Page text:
Watering Colorado Blue Spruces in the Fall

Colorado Blue Spruce TreesWith summer quickly coming to an end, it’s time to get serious about fall landscaping care.

Keeping your Colorado blue spruce trees well-watered in the fall is important in order to keep the tree hearty and cared for.

Unfortunately, watering your tree isn’t quite enough. Read on to learn about how, and when, to water your Colorado blue spruce trees this fall in order to keep them healthy and thriving.

At the very start of autumn, you should stop watering your deciduous and evergreen trees: this includes the blue spruce. If you stop watering the trees, it will help them enter into a transitional phase, which will protect your trees from new growth that won’t survive the winter.

In the late fall, after deciduous trees have started to drop leaves, give your blue spruces a good soaking. It’s important that you do this before the ground freezes.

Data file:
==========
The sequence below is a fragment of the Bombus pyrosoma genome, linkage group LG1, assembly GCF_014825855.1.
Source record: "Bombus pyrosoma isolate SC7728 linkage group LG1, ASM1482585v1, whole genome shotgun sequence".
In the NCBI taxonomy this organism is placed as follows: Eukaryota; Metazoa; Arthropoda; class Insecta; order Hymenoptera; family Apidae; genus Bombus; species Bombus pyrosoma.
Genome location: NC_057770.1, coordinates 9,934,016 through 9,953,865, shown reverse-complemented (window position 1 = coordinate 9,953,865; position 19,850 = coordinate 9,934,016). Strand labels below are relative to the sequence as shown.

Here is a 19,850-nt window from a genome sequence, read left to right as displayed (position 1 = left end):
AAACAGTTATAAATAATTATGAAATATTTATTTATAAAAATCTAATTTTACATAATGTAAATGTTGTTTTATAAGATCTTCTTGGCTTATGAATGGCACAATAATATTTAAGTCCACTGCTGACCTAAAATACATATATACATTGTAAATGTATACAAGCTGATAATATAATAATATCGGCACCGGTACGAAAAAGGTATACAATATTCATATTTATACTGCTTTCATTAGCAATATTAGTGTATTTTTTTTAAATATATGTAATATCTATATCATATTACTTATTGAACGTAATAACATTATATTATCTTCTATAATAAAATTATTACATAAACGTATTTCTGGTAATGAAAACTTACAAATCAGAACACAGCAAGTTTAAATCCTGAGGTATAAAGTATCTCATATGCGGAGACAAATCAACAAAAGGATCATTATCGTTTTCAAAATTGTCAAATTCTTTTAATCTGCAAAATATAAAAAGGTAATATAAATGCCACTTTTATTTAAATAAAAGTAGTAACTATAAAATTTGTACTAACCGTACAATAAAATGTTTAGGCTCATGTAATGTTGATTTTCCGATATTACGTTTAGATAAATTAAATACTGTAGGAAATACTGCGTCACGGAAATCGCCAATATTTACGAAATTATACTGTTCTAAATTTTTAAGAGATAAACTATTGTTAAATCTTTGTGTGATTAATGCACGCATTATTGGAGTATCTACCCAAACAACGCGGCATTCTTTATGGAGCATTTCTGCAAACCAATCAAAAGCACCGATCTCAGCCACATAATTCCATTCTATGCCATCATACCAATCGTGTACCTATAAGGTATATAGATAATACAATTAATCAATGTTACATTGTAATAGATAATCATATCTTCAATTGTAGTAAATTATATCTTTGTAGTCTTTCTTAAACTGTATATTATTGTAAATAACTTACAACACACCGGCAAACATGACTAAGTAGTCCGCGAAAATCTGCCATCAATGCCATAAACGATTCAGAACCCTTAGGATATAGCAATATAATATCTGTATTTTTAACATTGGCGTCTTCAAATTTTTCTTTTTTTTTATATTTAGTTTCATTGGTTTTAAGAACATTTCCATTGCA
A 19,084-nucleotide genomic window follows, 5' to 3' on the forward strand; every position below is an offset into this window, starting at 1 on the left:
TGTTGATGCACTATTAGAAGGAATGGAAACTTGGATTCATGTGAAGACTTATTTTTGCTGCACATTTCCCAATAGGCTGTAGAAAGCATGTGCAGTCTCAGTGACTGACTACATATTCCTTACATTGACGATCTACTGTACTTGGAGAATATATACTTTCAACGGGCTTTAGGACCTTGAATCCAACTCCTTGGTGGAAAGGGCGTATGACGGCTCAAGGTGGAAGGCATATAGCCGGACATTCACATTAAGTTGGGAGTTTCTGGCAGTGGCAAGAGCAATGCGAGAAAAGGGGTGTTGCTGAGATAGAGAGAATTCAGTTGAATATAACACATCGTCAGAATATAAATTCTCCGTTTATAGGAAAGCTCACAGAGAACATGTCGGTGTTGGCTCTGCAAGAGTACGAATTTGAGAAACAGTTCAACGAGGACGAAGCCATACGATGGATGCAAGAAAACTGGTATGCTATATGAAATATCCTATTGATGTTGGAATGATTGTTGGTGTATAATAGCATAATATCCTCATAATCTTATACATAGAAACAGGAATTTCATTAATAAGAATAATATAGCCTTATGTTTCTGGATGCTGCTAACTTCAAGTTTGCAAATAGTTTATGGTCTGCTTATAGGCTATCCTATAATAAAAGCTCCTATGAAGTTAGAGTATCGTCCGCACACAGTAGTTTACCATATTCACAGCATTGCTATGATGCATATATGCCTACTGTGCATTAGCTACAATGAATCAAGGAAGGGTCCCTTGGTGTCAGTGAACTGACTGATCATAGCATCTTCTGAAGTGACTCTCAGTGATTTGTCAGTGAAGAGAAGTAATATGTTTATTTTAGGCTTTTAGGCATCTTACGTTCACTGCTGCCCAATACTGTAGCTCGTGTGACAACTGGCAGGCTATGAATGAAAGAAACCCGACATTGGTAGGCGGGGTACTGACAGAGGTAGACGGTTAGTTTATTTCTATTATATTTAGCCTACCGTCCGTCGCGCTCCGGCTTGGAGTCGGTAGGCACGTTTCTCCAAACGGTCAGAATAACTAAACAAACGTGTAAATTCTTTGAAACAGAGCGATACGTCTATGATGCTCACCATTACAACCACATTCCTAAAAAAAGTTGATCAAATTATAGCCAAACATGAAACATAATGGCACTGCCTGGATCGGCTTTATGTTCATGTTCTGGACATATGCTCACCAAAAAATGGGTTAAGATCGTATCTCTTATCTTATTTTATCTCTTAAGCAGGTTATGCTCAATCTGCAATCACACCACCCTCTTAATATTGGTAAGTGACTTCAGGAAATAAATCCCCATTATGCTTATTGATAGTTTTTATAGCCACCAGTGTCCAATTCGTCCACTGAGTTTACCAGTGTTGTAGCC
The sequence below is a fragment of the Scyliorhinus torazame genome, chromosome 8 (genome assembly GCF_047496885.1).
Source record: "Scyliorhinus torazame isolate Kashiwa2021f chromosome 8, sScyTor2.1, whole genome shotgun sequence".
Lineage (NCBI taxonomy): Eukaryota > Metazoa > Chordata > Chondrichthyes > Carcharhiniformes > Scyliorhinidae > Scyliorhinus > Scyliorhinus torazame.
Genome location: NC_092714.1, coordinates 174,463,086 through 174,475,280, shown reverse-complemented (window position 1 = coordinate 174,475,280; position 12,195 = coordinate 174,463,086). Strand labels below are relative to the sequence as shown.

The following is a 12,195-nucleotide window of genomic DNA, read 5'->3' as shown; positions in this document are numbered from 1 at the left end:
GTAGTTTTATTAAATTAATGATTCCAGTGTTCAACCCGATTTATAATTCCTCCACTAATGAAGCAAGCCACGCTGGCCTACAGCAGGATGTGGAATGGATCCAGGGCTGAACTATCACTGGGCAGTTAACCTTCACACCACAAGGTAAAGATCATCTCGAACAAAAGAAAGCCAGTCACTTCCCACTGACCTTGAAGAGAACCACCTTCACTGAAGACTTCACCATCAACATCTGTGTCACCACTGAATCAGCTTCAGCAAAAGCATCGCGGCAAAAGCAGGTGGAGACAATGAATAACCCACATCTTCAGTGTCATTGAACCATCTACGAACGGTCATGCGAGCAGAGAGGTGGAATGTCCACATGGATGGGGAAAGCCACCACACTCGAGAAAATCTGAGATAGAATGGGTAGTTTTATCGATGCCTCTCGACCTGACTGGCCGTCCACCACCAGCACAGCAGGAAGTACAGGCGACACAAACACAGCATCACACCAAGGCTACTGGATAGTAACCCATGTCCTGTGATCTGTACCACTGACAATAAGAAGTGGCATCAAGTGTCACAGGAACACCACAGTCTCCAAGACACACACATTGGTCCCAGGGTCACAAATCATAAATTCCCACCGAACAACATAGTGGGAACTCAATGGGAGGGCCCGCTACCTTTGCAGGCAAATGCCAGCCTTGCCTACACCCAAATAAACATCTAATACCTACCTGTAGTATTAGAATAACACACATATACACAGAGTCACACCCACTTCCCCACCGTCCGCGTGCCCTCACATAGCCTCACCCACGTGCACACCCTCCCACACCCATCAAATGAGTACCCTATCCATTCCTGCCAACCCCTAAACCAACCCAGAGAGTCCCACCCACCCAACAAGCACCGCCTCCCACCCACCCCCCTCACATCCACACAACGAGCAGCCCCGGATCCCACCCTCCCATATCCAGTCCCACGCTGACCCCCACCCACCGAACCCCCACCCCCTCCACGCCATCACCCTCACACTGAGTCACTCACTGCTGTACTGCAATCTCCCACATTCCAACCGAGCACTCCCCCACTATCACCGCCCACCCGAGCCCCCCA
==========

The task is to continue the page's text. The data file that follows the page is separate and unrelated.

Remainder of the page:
When you water the tree, make sure to water all throughout your tree’s driSpline, which is the area that’s covered by leaves and needles, as well as the trunk. This will ensures that all of the trees roots are being watered generously.

You should also be watering your blue spruce to about one foot deep total. If you don’t have a soil probe, you can pick one up at your local hardware store or online. The probe will tell you how deep the water has trickled. You simply have to insert the probe into the ground, and you’ll eventually meet resistance at the end of the watered area. As long as you are able to penetrate the soil to about 12 inches deep, your tree has been healthily watered.

It’s true that blue spruces are very drought tolerant, but in order to grow and thrive, they do need water. On the flipside, they don’t handle flooding well so don’t overwater! When the soil about an inch from the surface feels dry, it’s time to water. But remember, once fall officially arrives, hold off on watering your spruce until deciduous trees in the area start dropping leaves.

Looking for a Colorado blue spruce trees? Visit Spruce Point Tree Farms.